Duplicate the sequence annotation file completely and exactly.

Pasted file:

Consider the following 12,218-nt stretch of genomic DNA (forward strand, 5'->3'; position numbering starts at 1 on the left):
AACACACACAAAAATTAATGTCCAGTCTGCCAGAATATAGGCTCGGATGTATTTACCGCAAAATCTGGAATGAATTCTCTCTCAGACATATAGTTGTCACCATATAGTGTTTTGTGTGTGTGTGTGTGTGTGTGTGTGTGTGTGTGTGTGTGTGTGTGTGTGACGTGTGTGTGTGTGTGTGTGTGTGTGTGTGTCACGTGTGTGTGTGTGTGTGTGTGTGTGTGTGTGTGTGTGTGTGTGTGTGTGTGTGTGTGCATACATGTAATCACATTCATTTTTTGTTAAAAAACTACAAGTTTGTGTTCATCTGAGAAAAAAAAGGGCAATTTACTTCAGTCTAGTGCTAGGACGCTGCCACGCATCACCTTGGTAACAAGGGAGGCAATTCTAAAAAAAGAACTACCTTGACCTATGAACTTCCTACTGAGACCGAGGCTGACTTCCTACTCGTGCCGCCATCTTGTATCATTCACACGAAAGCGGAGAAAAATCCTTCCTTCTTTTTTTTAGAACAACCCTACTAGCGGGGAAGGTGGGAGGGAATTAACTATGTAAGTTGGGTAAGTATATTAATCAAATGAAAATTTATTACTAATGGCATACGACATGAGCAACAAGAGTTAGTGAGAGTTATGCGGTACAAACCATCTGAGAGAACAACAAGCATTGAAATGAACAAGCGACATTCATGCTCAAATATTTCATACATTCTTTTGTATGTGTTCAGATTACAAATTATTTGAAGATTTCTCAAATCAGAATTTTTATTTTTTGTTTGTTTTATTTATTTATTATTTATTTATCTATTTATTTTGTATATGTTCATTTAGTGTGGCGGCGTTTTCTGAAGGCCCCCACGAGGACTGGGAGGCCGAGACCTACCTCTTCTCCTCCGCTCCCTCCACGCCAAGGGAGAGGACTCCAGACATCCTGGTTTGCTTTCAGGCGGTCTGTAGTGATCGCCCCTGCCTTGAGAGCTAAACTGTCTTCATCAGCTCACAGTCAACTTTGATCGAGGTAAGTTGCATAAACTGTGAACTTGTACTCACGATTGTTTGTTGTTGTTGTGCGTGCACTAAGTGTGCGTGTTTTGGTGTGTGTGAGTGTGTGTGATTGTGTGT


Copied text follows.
Consider the following 12,218-nt stretch of genomic DNA (forward strand, 5'->3'; position numbering starts at 1 on the left):
AACACACACAAAAATTAATGTCCAGTCTGCCAGAATATAGGCTCGGATGTATTTACCGCAAAATCTGGAATGAATTCTCTCTCAGACATATAGTTGTCACCATATAGTGTTTTGTGTGTGTGTGTGTGTGTGTGTGTGTGTGTGTGTGTGTGTGTGTGTGTGACGTGTGTGTGTGTGTGTGTGTGTGTGTGTGTCACGTGTGTGTGTGTGTGTGTGTGTGTGTGTGTGTGTGTGTGTGTGTGTGTGTGTGTGTGCATACATGTAATCACATTCATTTTTTGTTAAAAAACTACAAGTTTGTGTTCATCTGAGAAAAAAAAGGGCAATTTACTTCAGTCTAGTGCTAGGACGCTGCCACGCATCACCTTGGTAACAAGGGAGGCAATTCTAAAAAAAGAACTACCTTGACCTATGAACTTCCTACTGAGACCGAGGCTGACTTCCTACTCGTGCCGCCATCTTGTATCATTCACACGAAAGCGGAGAAAAATCCTTCCTTCTTTTTTTTAGAACAACCCTACTAGCGGGGAAGGTGGGAGGGAATTAACTATGTAAGTTGGGTAAGTATATTAATCAAATGAAAATTTATTACTAATGGCATACGACATGAGCAACAAGAGTTAGTGAGAGTTATGCGGTACAAACCATCTGAGAGAACAACAAGCATTGAAATGAACAAGCGACATTCATGCTCAAATATTTCATACATTCTTTTGTATGTGTTCAGATTACAAATTATTTGAAGATTTCTCAAATCAGAATTTTTATTTTTTGTTTGTTTTATTTATTTATTATTTATTTATCTATTTATTTTGTATATGTTCATTTAGTGTGGCGGCGTTTTCTGAAGGCCCCCACGAGGACTGGGAGGCCGAGACCTACCTCTTCTCCTCCGCTCCCTCCACGCCAAGGGAGAGGACTCCAGACATCCTGGTTTGCTTTCAGGCGGTCTGTAGTGATCGCCCCTGCCTTGAGAGCTAAACTGTCTTCATCAGCTCACAGTCAACTTTGATCGAGGTAAGTTGCATAAACTGTGAACTTGTACTCACGATTGTTTGTTGTTGTTGTGCGTGCACTAAGTGTGCGTGTTTTGGTGTGTGTGAGTGTGTGTGATTGTGTGT